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Obama's second inauguration may be smaller, but will still sparkle

While the crowd attending President Barack Obama's second inauguration Jan. 21 is expected to be much smaller than four years ago, the event will certainly be a star-studded celebration. The first family will lead a festive parade and pop celebrities Beyonce and Katy Perry will preform.

By Nedra PicklerAssociated Press / January 12, 2013

Barack Obama, (l.), joined by his wife Michelle, takes the oath of office from Chief Justice John Roberts to become the 44th president of the United States at the U.S. Capitol in Washington, D.C., on Jan. 20, 2009. Obama is putting a symbolic twist on a time-honored tradition, taking the oath of office for his second term with his hand placed not on a single Bible, but two, one owned by Martin Luther King Jr. and one by Abraham Lincoln.

Jae C. Hong/File

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Washington

President Barack Obama's second inauguration is shaping up as a high-energy celebration smaller than his first milestone swearing-in, yet still designed to mark his unprecedented role in American history with plenty of eye-catching glamour.

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A long list of celebrity performers will give the once-every-four years right of democratic passage the air of a star-studded concert, from the bunting-draped west front of the Capitol, where Obama takes the oath Jan. 21, to the Washington Convention Center, which is expected to be packed with 40,000 ball-goers that evening.

The first family will lead a parade of clanging bands, elaborate floats and marchers, including costumed dancers, prancing horses and military units, down Pennsylvania Avenue. The president will dance with the first lady, whose dress seems destined to be most anticipated fashion statement of the second Obama administration.

Estimates of turnout are 600,000 to 800,000, compared with the 1.8 million in the record crowd on the National Mall four years ago to see the first swearing in of a black president. The mood of this 57th inauguration will be tempered by the weak economy, high unemployment, the aftermath of the Connecticut elementary school shooting and the long war in Afghanistan that's expected to require U.S. combat forces through the end of next year.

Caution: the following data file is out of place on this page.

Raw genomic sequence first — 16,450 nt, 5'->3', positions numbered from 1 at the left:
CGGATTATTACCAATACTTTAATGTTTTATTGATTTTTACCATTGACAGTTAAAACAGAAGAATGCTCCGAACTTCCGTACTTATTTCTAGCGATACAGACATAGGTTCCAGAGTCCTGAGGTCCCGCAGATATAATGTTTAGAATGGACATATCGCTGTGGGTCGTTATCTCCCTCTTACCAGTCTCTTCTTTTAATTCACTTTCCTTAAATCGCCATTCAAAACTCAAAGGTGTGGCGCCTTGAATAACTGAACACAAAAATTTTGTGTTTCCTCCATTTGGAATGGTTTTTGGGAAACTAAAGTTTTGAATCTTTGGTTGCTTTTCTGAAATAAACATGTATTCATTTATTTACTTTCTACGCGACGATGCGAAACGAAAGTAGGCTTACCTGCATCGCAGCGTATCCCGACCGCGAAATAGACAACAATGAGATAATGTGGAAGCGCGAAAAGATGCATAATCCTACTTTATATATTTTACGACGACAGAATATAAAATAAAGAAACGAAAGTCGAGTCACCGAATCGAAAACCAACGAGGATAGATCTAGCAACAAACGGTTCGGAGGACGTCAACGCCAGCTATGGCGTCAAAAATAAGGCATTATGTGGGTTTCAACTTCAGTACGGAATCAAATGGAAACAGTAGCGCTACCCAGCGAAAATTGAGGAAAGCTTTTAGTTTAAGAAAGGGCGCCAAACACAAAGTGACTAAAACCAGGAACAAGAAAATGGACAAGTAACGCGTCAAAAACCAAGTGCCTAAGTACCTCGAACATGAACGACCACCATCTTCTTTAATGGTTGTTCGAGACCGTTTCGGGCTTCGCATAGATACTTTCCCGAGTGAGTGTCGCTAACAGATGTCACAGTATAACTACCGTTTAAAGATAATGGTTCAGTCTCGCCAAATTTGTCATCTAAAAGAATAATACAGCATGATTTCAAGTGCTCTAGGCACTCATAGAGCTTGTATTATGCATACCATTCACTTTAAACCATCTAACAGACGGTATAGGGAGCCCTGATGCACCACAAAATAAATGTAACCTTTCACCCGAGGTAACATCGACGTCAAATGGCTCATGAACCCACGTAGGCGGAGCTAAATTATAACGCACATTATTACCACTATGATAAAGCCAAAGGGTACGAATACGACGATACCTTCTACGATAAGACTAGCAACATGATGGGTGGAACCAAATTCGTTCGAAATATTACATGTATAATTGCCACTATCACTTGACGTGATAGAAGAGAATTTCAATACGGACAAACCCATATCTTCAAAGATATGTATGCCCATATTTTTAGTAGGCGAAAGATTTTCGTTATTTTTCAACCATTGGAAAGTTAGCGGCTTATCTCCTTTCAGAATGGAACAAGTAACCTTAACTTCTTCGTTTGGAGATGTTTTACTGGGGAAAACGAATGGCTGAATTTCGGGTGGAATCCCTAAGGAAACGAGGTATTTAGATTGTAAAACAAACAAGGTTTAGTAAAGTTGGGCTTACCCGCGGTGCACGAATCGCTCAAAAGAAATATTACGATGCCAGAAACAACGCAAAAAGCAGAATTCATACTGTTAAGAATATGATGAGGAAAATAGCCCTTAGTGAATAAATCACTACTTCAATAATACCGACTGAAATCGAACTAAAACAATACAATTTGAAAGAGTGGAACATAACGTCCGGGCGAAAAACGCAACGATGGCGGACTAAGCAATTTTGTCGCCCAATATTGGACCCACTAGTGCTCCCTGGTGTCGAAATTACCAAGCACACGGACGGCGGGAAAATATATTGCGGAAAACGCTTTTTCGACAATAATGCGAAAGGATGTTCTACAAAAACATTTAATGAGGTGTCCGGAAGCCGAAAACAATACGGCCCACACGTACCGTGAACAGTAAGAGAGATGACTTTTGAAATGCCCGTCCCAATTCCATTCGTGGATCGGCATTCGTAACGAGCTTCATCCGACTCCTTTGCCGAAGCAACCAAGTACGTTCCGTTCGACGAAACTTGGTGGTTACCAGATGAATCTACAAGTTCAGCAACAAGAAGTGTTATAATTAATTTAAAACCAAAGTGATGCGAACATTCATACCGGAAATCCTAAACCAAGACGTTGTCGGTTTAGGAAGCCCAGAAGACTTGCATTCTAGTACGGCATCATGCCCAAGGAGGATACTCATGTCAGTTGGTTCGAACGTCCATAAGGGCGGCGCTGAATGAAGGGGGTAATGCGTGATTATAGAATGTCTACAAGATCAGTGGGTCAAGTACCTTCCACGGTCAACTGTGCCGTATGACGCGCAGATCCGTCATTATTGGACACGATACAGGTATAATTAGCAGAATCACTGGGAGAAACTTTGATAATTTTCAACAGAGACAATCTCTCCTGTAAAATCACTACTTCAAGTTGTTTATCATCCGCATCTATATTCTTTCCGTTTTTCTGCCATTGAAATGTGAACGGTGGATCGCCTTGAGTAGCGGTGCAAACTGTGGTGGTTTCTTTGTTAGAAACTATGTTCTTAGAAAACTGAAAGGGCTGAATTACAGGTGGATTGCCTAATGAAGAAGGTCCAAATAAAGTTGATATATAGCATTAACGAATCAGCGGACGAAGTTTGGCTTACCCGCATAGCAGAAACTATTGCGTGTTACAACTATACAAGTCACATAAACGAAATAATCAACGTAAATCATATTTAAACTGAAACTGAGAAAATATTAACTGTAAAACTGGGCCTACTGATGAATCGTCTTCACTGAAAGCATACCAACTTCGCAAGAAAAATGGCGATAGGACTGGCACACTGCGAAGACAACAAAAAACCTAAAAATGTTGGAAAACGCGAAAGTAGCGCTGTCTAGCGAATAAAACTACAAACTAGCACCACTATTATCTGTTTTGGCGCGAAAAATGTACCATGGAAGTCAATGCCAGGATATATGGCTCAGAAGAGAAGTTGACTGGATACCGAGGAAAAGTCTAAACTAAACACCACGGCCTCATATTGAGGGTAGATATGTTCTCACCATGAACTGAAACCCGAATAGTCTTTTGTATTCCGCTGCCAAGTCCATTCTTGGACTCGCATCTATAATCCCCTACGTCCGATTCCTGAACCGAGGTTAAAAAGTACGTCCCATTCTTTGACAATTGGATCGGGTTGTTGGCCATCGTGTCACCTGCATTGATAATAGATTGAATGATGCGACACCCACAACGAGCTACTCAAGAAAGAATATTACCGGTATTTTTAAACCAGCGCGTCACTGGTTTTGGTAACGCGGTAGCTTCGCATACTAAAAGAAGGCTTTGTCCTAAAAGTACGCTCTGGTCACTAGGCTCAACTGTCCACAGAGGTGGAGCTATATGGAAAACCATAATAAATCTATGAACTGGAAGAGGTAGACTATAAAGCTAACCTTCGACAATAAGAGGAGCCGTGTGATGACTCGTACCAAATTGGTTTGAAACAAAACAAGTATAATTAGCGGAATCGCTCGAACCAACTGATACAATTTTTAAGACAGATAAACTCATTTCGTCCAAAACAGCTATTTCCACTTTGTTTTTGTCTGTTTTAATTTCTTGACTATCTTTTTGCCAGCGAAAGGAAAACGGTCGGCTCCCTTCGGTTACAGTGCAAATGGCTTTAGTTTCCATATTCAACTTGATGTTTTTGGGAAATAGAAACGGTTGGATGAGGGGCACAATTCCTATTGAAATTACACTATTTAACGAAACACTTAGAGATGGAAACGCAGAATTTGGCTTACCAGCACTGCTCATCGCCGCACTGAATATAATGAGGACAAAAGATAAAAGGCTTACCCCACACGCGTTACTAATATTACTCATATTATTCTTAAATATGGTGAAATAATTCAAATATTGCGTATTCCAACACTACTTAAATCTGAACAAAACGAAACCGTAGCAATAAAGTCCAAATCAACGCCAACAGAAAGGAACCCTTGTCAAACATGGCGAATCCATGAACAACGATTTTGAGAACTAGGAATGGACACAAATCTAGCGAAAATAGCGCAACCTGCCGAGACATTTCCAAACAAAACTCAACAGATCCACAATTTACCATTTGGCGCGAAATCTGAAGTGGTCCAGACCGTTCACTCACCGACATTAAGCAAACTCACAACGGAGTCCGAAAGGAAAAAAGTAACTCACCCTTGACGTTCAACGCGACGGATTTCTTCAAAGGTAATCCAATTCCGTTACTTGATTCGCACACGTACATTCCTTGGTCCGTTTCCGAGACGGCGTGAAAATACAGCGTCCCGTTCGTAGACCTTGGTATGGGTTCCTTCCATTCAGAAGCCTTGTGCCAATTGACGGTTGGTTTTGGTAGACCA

Yet recent developments have shown that inaugural enthusiasm is high.

A limited offering of $60 inaugural ball tickets for the general public sold out quickly, and inauguration planners have tried to crack down on scalping business that's sprung up online. There's an impressive list of celebrities, including Beyonce, Katy Perry and Usher, who have signed on to perform.

While organizers said Obama was cutting back the number of balls from 10 last time to just two this year, The Associated Press has learned that they are expecting more than 35,000 to attend the larger of the two and 4,000 to attend a ball in honor of U.S. troops — double the size of two years ago.

Another factor that could increase turnout is the unseasonably warm weather in Washington. Early forecasts indicate that Obama will be taking the oath of office while the temperature is in the 40s, with hardly any chance of precipitation.

Steve Kerrigan, president and CEO of the Presidential Inaugural Committee, said that just because the festivities are going to be smaller doesn't mean they are going to be any less significant.

"What we've been seeing from the very beginning is a passion and energy for this inaugural because people want to be a part of history," Kerrigan said. "This is a moment that's only happened 56 other times."

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